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Regional Reviews: Cincinnati

You're a Good Man, Charlie Brown
Cincinnati Playhouse in the Park
Review by Scott Cain | Season Schedule

The Cast
Photo by Mikki Schaffner
He may not be the kind of leading character that inspires people or stirs up an audience like Alexander Hamilton, but Charlie Brown can carry a musical just fine nevertheless. Cincinnati Playhouse in the Park is presenting a unique staging of You're a Good Man, Charlie Brown, and it features superb musicianship, excellent acting, and much more.

Based on the classic "Peanuts" comic strip by the late Charles M. Schulz, this show follows a day in the life of the down-on-his-luck child Charlie Brown, his dog Snoopy, and their friends Lucy, Patty, Linus, and Schroeder.

Though the musical was revised in 1999, with added songs by Andrew Lippa (The Addams Family, The Wild Party), Playhouse presents the original version with book, music and lyrics by Clark Gesner. The original score, though fairly simple, is fun, pleasant, and faithful to the "Peanuts" world, effectively capturing the childlike language and sound. The title number, "Happiness," and "The Book Report" are the strongest numbers. You're a Good Man, Charlie Brown is neither a traditional book show nor a revue, but rather a collection of scenes that could be from any day in the lives of these characters. As presented, the short vignettes develop the characters as the show progresses, but there is really no advancement of story or dramatic tension. For this reason, the show feels somewhat longer than its two hour and fifteen-minute runtime.

Cincinnati Playhouse's production, despite using the original written material, is not in any way old-fashioned. This version incorporates the actors-as-musicians approach to the material, as seen previously here in productions of Company and Merrily We Roll Along directed by John Doyle. Thankfully, with Charlie Brown, this tactic is far less intrusive and doesn't hamper the clarity of storytelling as the others (especially Merrily) did.

Director Bill Fennelly infuses a playful tone to the piece, as well as a hip factor which is carried out in other elements of the show as well. In this version, "My Blanket and Me" is a showstopper. A double turntable is used very effectively in also setting the tone of several numbers by Fennelly's variation of the speed of the rotation. The limited choreography by Jenn Rose is well suited to the piece. The actor/musician concept was crafted by Nick Cearley and Lauren Molina, who perform together often as The Skivvies and are cast members; and the new instrumental and vocal arrangements by music director Michael Holland add much to the theatrically and coolness of this production.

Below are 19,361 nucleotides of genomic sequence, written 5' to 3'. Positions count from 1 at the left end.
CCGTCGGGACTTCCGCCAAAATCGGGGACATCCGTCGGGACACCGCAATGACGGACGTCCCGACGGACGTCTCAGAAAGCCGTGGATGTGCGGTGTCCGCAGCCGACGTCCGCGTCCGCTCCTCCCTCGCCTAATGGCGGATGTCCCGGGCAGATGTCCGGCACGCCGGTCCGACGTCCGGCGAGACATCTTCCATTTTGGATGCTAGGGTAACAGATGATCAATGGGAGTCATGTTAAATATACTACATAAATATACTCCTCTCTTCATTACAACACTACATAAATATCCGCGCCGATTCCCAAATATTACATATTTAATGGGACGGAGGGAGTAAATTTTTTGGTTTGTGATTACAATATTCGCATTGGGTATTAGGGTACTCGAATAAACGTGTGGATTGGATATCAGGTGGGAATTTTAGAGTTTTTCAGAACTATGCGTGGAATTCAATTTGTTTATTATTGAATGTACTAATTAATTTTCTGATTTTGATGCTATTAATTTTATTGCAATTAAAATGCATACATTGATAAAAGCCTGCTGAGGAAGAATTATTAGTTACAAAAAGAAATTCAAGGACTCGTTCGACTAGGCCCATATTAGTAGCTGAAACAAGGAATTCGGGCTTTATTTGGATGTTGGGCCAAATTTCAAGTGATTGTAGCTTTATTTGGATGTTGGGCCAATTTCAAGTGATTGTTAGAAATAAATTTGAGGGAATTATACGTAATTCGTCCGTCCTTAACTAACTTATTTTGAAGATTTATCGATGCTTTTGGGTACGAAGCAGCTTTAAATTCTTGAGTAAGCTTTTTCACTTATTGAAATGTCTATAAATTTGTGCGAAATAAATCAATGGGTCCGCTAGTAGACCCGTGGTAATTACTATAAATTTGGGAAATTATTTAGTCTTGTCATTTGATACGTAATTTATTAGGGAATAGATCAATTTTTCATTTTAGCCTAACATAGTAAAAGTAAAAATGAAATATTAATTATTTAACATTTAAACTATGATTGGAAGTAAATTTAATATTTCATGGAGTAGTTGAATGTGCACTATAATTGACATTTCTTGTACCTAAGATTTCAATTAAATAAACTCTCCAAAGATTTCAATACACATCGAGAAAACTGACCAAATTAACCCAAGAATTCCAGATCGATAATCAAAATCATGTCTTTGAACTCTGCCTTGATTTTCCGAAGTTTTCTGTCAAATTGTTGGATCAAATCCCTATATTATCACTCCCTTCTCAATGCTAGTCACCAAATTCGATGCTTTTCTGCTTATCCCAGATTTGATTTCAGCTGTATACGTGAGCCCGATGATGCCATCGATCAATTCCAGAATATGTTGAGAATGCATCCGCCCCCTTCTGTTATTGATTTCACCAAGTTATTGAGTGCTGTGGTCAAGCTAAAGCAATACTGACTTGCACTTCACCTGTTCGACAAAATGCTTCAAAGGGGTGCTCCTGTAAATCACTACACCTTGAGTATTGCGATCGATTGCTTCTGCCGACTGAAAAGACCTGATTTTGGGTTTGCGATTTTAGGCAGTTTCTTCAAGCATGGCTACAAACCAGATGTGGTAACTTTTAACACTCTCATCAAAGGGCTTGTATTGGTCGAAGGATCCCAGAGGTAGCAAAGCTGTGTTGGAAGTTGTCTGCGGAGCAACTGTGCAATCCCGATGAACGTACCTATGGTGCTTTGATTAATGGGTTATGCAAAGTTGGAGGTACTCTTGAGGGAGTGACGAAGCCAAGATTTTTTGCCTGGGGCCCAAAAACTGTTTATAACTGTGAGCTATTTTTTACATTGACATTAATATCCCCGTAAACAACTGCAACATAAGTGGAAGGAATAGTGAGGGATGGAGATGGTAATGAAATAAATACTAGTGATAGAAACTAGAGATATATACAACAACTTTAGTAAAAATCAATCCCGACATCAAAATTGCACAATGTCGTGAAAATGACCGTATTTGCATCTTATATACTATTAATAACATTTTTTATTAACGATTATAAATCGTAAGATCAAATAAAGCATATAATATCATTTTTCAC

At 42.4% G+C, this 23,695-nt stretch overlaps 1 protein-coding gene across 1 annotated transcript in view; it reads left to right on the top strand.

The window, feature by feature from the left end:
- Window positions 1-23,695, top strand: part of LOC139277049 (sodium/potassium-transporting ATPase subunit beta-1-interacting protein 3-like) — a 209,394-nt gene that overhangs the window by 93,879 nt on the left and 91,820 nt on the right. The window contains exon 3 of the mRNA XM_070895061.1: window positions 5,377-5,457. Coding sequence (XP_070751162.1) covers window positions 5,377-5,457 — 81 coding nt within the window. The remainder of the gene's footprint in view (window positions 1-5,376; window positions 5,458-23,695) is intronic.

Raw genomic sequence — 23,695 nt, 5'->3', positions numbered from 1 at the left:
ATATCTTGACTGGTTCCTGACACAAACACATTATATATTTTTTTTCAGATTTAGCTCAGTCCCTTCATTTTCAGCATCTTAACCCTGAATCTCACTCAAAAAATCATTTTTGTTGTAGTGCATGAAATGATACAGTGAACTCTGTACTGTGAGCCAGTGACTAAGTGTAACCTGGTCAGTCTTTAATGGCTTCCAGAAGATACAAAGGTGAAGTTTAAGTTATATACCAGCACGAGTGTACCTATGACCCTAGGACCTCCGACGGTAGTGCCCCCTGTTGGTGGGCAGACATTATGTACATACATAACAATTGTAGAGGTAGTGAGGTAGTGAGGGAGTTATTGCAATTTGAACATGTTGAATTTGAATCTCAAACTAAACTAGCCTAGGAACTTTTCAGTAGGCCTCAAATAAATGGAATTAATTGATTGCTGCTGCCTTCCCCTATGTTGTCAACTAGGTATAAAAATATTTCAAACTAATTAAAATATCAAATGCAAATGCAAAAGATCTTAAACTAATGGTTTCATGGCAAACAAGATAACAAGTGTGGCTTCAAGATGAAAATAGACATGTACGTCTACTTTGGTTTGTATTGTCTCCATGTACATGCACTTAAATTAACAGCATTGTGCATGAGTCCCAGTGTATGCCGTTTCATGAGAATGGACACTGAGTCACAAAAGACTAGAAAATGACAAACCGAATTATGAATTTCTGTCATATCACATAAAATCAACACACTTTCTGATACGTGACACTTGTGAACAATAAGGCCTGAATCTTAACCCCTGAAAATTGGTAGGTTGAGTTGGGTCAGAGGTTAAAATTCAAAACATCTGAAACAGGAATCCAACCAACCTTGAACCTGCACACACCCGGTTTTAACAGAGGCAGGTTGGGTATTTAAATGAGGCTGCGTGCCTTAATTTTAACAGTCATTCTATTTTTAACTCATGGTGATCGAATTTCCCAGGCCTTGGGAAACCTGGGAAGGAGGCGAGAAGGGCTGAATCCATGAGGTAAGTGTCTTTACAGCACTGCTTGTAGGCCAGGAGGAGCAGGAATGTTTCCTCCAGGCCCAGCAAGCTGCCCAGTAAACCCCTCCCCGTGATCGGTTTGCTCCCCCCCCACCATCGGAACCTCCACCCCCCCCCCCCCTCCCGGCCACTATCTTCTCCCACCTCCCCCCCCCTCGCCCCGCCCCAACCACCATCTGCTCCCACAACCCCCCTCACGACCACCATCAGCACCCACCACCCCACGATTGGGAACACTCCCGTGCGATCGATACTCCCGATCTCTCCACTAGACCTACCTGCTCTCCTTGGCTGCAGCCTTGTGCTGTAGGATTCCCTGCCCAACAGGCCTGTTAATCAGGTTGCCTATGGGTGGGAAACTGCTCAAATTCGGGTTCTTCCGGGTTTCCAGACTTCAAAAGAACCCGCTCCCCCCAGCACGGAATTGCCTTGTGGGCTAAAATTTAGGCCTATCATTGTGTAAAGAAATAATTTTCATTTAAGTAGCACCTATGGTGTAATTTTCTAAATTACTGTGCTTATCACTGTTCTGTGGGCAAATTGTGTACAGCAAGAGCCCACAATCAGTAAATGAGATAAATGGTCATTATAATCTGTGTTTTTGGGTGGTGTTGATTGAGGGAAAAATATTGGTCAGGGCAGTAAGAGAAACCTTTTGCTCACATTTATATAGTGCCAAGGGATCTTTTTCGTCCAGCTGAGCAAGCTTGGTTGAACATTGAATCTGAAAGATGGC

Each cast member plays multiple instruments (often in excess of five each), and this versatility is put to great use. As Charlie Brown, Rob Morrison captures the nervous, put-upon, and sad-sack nature of the character skillfully, and is very endearing in the role. Lauren Molina is a fierce and hilarious Lucy, embodying the character's obnoxious, self-absorbed, and scheming hijinks perfectly. Nick Cearley nails the sweet-natured and wise persona of Linus, and gets to show off some smooth dance moves. Armando Gutierrez conveys the imaginative mindset of Snoopy with plenty of showbiz pizzazz. Brett Ryback is the primary pianist for the show (befitting of the character as well), and he is also aptly intensely high-strung and introspective as Schroeder. Stephanie Anne Johnson supplies straightforward, enthusiastic quips and great musicianship as Patty. The instrumental skills of the cast must be mentioned again, whether on guitars, drums, cello, upright bass, or more unique items such as boom whackers, which are employed comedically to make "The Book Report" a very fun number.

In addition to the double turntable, set designer Michael Schweikardt provides a back wall with many well-used windows, doors and levels, and a spiffy dog house and piano. The lighting by Kenton Yeager is professionally rendered, and the sound by Nick Kourtides is crystal clear. The costumes by Kathleen Geldard are slightly adult, hipster takes on the classic outfits for the characters, and are right in line with the tone of the production.

You're a Good Man, Charlie Brown has a somewhat lightweight book, but is fun, melodic, and good natured. The production at Cincinnati Playhouse in the Park may be the best we are likely to ever encounter, thanks to the inventiveness of the presentation and the talented cast.

You're a Good Man, Charlie Brown, through May 18, 2019, at Cincinnati Playhouse in the Park, 962 Mt Adams Cir, Cincinnati OH. For tickets and information, call 513-421-3888 or visit